Jealous of the Birds The Moths of What I Want Will Eat Me in My Sleep

[Canvasback/ Atlantic; 2018]

Styles: confectionery indie, streaming bitter-sweet, metaphor guitar
Others: Soccer Mom, Hole, Courtney Barnett

“Musing among the vegetables?” As if what grows in earth could be set with symbols. As if those symbols (we called them words) for petals and stems could mean what the petals and stems meant, to the touch, to the earth. This is like that: to get beyond the unspeakable unknowable, we (knowingly!) wrote out metaphors. It’s a relation, of meaning to object, a sleight of heart to reve(a)l in nothing something else. Or: “You laugh’s a dandelion whirl.”

The line goes on, “From the window every color swirls/ With my blue bird heart I’m a singing girl.” Naomi Hamilton, Jealous of the Birds, writes lots like this on her new EP, The Moths of What I Want Will Eat Me In My Sleep. Flowers whirl in verbiage usually reserved for bodies; bodies and their parts are plastic or animal or (in a line Clarissa Dalloway herself might wield) instrument tips: “I kiss your microphone and blame it on hormones” on the standout “Plastic Skeletons.” Figurative language is the attempt to bridge a gap by shifting the kind of atmosphere between objects. Jealous of the Birds is the attempt to render a human (the pang of need, the ache of loss, the fuck of want) amidst imagined languages (melody, verse, metaphor).

The language isn’t new, but it’s well-observed, sharply-related. Four of the five compositions here appeared on Hamilton’s 2016 full-length Parma Violets (shades of Hole, “And the sky was all violet/ I want it again, but violent, more violent”). Whether the EP’s occasion is rediscovery or recovery or redistribution remains to be heard, but Moths is most of the best songs from Parma Violets (like Patti’s Kimberly, “burst from the barn and flames in a violent violet sky”) touched up into a curt slab of indiepop, whatever that means. “Tonight I Feel Like Kafka” gets a creeping electric piano around a still-scared/in-adept slap at how we like each other, “And it scares me to think that nobody looks at me that way/ But it scares me to think that you baby, don’t look at me that way.” “Russian Doll” gets more mustard where it counts; if it’s less lo-fi, the punched-up kick-drum bumps the tempo up a few clicks to where Hamilton’s admission of “I wish I was bolder, full of red, yellow, and blue” feels a little veering, a little soured. How could we ever live up to the symbols? Stranded like dead dandelions, won’t the figurative stretch us farther from each other until we’re in wind, away apart?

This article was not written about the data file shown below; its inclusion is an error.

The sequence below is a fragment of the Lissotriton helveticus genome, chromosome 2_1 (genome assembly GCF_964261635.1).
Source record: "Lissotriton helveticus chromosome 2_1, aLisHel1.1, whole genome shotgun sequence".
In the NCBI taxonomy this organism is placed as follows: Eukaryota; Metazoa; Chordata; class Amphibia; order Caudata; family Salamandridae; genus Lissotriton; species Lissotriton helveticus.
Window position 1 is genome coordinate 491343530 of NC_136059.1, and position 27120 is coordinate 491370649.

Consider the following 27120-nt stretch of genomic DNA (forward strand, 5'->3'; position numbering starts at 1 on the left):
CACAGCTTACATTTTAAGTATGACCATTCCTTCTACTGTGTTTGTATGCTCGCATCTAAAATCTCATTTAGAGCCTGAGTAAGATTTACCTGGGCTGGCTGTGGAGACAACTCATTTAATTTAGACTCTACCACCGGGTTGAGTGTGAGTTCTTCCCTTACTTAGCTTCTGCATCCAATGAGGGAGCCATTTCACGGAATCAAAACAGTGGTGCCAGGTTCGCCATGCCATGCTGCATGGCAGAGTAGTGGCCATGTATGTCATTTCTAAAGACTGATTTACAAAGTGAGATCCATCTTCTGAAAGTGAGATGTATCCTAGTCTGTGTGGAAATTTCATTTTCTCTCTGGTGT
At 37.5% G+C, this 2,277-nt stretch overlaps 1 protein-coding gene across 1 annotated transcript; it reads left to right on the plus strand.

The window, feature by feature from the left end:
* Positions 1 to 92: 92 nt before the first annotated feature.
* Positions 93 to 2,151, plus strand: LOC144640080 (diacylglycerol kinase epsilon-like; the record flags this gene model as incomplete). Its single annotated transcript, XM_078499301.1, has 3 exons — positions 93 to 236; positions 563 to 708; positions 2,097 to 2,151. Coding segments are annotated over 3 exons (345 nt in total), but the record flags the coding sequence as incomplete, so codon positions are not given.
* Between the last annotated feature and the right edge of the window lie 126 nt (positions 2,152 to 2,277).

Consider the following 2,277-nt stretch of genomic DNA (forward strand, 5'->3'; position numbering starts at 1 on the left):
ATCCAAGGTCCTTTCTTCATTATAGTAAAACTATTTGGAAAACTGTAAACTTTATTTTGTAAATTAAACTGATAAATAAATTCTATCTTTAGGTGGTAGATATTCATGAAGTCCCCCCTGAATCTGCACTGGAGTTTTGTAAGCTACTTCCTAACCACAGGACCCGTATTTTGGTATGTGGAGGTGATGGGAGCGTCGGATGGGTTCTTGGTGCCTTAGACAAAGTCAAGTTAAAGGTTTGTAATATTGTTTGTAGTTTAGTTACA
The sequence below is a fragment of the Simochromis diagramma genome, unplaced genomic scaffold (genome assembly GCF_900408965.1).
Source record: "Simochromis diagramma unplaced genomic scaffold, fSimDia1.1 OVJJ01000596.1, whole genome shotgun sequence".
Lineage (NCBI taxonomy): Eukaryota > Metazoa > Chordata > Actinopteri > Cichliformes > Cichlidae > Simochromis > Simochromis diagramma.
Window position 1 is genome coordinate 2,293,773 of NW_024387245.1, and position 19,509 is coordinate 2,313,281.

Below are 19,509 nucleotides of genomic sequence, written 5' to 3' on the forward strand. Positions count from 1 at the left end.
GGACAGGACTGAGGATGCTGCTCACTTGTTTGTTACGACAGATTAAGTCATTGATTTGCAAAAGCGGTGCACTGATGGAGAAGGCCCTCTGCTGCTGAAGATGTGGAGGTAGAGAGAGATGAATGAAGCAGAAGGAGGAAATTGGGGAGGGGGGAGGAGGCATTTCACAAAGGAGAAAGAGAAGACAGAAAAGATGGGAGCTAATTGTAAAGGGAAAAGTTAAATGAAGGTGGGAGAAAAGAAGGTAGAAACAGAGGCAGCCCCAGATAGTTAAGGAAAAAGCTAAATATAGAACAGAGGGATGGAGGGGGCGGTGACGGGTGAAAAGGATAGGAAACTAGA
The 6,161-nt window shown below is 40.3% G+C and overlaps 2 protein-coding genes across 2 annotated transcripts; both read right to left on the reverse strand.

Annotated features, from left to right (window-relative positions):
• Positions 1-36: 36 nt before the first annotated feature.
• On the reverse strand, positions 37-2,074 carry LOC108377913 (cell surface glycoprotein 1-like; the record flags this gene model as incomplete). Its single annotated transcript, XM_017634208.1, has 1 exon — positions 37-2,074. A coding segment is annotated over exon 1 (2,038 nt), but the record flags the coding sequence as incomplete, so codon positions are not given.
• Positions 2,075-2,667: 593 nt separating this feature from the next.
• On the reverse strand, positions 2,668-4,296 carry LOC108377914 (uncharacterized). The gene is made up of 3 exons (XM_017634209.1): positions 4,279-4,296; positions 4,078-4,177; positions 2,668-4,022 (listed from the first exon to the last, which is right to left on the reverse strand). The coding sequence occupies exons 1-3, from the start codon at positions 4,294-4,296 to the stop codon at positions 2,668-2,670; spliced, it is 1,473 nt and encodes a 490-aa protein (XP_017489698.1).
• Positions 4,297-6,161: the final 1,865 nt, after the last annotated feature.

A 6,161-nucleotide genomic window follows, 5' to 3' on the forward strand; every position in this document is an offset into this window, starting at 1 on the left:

The closest O’Keeffe came to Woolfe was when some caffeined editor (Marianne Moore, probably) attached O’Keeffe’s Flagpole to the preface of Woolfe’s The Lives of the Obscure in a 1925 issue of The Dial. The closest Hamilton comes to Mrs. Dalloway is a single by the same name she released last year. “Do you still cry as you pull into the drive/ Thinking ‘God, is this it —what it means to be alive?’” she sings, thinking of Virginia and Clarissa and Georgia and Courtney Love and Patti Smith too, those violet voices that are all over The Moths of What I Want Will Eat Me In My Sleep. Is this it?

“She said I care too much these days/ About my place in this ball of yarn,” but maybe it’s like that flagpole? Stretching discordant before the lavender world to house Woolf’s tribute to the happy daze of days, an obscurity of everyday, pedestrian at best. “There’s not a lot that I can boast/ I water plants and make French toast”: Jealous of the Birds, under metaphor, in careful craft, extracts matter from the figurative to raise up the mundane’s ability to dailyly, cheekily, transform our days. The everyday assaults us all the time, in the pillowcase smell from an ex, in the way a brain remembers a picnic, or a tongue and some teeth sing a song. Naomi, Jealous of the Birds, flings us out of our bodies to see the color in our roots, growing every day. O’Keeffe was just moving colors around. Mrs. Dalloway was just a day. What else is there?

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